Wifredo Lam: “The Jungle” 1943

The uniqueness of Latin American culture as a whole is the fusion of its countries’ traditions as a result of a mixture of races. In fact, Caucasian invaders of the continent interbred with Native American Indians, Jewish traders and merchants who found a better trade on its shores lived there and interbred with Indians, Spanish colonials and Brazilians who imported blacks from Africa as slaves interbreed with the white masters and also with the Indians. Besides, there was the Asian influx of Chinese and Filipinos (who were Spanish processions), and a massive Japanese immigration to Brazil that led to making Sao Paulo one of the largest Japanese cities in the world. As a result, this hybridization created a vital, original and surprising art throughout the continent’s history making it more unified than hybridized.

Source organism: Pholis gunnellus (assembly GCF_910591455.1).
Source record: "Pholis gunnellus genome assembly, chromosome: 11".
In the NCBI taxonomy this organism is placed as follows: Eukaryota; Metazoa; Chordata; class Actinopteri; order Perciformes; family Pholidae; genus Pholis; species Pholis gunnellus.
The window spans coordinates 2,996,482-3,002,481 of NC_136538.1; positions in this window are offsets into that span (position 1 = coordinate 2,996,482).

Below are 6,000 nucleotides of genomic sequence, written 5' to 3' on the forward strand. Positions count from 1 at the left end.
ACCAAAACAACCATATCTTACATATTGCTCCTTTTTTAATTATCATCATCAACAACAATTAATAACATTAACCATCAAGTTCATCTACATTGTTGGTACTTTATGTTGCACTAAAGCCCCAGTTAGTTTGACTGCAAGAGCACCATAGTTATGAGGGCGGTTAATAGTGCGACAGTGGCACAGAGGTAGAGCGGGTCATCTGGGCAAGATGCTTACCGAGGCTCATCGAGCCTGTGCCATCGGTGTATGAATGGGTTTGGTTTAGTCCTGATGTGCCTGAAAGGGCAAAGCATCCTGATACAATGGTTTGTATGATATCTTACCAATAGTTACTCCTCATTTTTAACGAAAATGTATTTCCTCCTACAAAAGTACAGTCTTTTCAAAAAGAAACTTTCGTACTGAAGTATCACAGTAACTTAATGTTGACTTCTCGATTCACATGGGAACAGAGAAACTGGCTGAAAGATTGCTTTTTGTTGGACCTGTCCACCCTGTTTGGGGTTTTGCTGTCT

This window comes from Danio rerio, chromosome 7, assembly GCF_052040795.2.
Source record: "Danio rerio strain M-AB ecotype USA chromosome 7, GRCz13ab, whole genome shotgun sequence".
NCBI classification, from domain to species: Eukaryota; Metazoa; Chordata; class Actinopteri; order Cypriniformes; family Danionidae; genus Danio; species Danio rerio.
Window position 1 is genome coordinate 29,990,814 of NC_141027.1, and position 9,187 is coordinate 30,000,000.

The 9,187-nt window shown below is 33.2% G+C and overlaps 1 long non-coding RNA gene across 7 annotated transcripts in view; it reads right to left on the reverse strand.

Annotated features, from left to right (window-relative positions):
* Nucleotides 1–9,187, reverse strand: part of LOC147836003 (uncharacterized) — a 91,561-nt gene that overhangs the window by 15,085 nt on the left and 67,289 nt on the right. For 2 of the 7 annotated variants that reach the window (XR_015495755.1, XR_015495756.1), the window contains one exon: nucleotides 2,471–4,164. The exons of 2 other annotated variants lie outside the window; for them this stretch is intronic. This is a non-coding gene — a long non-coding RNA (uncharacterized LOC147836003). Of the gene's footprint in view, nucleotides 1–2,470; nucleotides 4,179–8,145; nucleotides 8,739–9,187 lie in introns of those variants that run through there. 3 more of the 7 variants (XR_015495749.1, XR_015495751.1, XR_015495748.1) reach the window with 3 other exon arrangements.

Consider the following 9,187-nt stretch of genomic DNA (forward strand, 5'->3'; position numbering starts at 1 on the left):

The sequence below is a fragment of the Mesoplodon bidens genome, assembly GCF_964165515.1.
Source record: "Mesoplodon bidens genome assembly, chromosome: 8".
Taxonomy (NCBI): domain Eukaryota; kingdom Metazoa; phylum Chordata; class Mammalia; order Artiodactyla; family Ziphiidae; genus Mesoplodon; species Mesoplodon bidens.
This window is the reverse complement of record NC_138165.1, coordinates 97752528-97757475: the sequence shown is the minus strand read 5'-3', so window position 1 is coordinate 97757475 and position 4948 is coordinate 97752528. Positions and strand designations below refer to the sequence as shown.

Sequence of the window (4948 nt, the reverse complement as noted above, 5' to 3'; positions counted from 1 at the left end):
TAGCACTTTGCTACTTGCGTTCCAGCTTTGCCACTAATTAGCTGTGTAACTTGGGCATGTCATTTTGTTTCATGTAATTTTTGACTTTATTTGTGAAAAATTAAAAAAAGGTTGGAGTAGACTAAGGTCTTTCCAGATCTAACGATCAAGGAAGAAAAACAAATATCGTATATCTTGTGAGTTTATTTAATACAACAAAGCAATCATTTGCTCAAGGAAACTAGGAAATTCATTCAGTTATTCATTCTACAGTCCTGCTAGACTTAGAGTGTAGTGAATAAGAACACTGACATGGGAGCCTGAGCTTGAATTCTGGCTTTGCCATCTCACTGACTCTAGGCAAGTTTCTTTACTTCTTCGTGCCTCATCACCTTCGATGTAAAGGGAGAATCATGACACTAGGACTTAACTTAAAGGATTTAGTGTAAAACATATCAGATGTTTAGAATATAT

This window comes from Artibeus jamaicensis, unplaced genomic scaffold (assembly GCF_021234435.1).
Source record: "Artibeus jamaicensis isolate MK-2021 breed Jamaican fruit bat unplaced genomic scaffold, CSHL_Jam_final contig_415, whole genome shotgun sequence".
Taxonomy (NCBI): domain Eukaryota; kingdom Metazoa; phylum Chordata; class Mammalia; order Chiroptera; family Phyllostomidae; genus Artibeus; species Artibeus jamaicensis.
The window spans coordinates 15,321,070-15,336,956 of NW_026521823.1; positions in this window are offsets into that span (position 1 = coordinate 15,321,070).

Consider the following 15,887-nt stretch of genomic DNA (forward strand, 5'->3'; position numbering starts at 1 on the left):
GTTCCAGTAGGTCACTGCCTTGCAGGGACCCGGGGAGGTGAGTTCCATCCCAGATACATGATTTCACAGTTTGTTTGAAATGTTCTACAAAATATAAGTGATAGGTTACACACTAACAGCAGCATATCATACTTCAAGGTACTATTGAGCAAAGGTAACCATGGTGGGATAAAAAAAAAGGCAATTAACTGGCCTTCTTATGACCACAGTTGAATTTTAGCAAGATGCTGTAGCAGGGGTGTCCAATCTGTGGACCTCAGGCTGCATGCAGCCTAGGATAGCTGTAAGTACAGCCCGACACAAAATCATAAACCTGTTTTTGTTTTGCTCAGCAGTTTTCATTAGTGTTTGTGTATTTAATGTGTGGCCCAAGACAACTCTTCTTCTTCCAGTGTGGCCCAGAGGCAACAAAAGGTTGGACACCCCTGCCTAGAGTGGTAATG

Wifredo Lam “The jungle” 1943.
In a hybrid Latin American culture of Caucasian, Indians, Spanish, Black Africans, Chinese, Japanese and “Indigenismo”, Lam’s Jungle portrays human, animal and vegetable. A communication of a physic state with a different angle towards Latin American culture; not the typical one. Together these elements obliquely address the history of slavery in colonial Cuba.”My idea was to represent the spirit of the Cuban negroes in the situation they were then”. Lam himself is a hybrid of a Chinese father who lived his life in Cuba, his mother a mulatto with American Indian blood. Lam learnt about rites inherited from black Cubans from their African forebears.

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